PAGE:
A principal point of disagreement is management style, Mr. Melville said, noting that he manages from the bottom up and that Mr. Bolanos does the opposite.
Mr. Melville also said he would prefer that Mr. Bolanos not make high-level appointments in the department until after the election. "He might tell you that those promotions are necessary now, and I would disagree with that," Mr. Melville said. "If he wins fine. If I win, then I'll make the promotions."
Mr. Bolanos said he had no comment.
A debate is set for 7 p.m. Wednesday, April 25, at the Woodside Methodist Church at 2000 Woodside Road in Redwood City.
Mr. Melville, a deputy since 2008, is a former police officer in Half Moon Bay and Brisbane; a former fire captain in Brisbane; a former police chief, city manager and elected city council member in Gustine, California; and a former city manager and director of public safety in Livingston, California.
If elected, Mr. Melville said he would bring transparency to the Sheriff's Office. "We in law enforcement do a horrible job" at transparency, he said.
Asked to explain what he means by transparency, Mr. Melville said he was referring to responding to complaints and educating the public. "Officers have to understand that everybody gets treated with dignity and respect. Period. I won't tolerate anything less than that. ... I'm not saying that they're not (being so treated), but we're going to be better at it. ... It's community policing taken to a higher level."
Another focus: Putting the right people in the right positions. "It's not my organization," he said. "It's their organization. This is not about Mark Melville. This is about the San Mateo County Sheriff's Office. We can be better than we are."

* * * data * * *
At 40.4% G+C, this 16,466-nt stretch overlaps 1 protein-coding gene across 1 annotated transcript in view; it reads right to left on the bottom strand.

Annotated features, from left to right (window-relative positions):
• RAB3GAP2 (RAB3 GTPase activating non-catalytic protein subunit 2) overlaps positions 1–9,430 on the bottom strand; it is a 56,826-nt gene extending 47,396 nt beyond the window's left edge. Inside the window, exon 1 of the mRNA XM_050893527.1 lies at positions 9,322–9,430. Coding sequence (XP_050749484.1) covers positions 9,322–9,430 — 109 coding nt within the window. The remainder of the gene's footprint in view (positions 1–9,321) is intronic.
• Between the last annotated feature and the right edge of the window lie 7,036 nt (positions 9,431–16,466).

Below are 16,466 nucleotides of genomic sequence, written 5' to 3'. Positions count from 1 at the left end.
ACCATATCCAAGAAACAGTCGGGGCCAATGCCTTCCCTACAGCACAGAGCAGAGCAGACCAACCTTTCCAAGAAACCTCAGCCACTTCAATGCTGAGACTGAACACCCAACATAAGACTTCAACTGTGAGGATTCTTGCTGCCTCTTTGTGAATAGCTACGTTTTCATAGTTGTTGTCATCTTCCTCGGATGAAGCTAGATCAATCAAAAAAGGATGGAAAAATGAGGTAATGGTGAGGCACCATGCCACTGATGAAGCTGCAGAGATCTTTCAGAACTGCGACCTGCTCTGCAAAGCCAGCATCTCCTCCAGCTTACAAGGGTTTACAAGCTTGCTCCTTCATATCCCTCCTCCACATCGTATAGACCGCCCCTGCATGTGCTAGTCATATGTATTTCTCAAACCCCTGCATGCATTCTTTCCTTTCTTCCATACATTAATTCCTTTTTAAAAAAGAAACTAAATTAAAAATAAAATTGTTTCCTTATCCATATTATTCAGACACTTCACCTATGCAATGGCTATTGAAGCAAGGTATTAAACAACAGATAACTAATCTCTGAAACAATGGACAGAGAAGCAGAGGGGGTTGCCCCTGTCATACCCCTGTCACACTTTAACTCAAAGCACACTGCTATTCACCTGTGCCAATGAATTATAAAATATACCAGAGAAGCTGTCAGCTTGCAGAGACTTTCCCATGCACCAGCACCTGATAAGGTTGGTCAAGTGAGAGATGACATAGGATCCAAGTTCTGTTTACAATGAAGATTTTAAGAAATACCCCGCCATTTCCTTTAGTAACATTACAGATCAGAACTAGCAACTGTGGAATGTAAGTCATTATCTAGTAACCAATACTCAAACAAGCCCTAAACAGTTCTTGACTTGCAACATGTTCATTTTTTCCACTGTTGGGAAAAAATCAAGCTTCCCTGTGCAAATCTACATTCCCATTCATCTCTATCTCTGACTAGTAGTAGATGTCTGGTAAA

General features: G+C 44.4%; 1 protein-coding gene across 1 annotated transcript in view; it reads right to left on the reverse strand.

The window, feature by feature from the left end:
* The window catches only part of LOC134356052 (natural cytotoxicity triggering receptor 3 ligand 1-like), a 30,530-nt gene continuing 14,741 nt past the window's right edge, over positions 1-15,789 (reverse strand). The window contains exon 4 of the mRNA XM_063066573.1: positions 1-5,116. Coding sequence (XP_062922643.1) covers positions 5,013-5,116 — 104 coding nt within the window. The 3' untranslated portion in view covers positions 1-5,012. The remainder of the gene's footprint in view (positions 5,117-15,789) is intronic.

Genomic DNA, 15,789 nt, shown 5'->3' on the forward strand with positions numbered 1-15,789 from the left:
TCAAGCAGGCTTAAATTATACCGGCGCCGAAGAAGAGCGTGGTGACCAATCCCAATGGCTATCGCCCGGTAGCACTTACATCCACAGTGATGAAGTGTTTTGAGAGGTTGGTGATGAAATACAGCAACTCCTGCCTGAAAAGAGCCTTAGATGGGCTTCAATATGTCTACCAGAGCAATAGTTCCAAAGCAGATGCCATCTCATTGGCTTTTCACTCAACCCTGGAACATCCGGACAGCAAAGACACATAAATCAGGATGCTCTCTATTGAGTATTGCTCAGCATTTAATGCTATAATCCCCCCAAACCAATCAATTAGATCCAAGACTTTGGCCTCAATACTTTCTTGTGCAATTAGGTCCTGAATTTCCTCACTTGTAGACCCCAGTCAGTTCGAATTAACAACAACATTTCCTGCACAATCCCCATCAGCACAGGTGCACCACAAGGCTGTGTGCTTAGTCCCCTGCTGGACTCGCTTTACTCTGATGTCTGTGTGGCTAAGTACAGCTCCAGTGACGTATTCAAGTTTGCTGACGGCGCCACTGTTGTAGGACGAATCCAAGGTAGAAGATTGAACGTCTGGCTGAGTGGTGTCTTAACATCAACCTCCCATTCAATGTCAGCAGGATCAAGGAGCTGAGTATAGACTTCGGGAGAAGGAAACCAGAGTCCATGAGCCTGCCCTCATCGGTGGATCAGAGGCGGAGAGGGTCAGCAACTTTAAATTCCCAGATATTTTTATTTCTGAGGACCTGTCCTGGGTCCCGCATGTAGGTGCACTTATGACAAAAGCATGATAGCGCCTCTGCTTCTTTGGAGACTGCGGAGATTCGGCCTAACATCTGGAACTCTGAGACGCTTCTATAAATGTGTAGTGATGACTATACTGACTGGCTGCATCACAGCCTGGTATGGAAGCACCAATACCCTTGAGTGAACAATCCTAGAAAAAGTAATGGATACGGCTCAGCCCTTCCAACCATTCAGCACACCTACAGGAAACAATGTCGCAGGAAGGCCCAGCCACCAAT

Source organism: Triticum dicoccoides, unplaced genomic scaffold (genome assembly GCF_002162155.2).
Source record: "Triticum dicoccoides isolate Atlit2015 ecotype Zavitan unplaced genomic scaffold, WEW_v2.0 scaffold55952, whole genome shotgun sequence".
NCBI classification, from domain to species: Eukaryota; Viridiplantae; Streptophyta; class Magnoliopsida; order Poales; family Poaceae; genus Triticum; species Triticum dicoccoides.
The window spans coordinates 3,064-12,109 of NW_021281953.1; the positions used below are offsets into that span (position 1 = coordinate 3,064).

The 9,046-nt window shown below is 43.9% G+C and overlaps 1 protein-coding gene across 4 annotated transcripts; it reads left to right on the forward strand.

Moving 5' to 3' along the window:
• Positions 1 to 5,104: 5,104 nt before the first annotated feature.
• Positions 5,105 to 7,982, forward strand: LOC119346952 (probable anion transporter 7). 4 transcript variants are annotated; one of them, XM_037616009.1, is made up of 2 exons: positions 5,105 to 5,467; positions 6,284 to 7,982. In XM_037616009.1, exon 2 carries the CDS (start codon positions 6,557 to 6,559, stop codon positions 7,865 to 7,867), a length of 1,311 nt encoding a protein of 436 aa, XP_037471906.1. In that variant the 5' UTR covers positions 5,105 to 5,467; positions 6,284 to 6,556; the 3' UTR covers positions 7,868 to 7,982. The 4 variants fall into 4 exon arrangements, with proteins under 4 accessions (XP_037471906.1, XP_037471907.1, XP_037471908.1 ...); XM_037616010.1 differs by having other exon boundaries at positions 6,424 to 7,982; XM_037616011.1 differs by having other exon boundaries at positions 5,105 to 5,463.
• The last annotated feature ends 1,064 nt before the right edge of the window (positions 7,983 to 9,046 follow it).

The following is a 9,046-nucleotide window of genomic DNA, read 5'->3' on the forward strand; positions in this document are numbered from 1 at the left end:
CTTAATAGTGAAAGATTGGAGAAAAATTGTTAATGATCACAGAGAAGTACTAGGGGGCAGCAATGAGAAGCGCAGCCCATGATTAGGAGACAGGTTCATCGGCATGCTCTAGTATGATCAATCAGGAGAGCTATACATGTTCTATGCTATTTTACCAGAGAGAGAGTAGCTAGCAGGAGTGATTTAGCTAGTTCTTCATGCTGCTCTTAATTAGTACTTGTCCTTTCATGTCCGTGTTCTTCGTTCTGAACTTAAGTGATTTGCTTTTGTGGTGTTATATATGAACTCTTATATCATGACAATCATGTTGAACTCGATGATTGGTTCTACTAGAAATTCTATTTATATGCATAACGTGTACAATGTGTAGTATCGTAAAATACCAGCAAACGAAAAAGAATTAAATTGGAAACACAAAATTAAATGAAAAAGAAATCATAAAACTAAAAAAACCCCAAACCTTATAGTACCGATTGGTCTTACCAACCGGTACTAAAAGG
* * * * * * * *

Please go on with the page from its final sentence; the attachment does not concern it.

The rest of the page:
Addressing human trafficking is another priority. Mr. Melville recently attended a presentation on the subject in San Mateo. "I was, like, wow," he said. "I was surprised. We need a unit that investigates all these massage parlors, all these low-end motels, and (to) try to ID, obviously with the help of the public, persons that might be involved in this. ... We have to protect our children. That's really big in my book."
Mr. Bolanos' website includes community policing and combating human trafficking as priorities.
In 2007, before Mr. Melville joined the department, Mr. Bolanos and Mr. Munks were detained by Las Vegas police in connection with an FBI sting operation involving illegal brothels. Police found Mr. Munks inside a brothel he said he thought was a legitimate business. He apologized for his "lack of judgment," adding that neither he nor Mr. Bolanos had broken any laws.
Both men were detained, but neither was charged with a crime.
Mr. Melville said that while more information about the incident is coming out, he declined to review it. "We know that the incident did occur," he said when asked about the atmosphere inside the sheriff's office. "I would say that it's something that concerns everybody, but nobody wants to talk about it."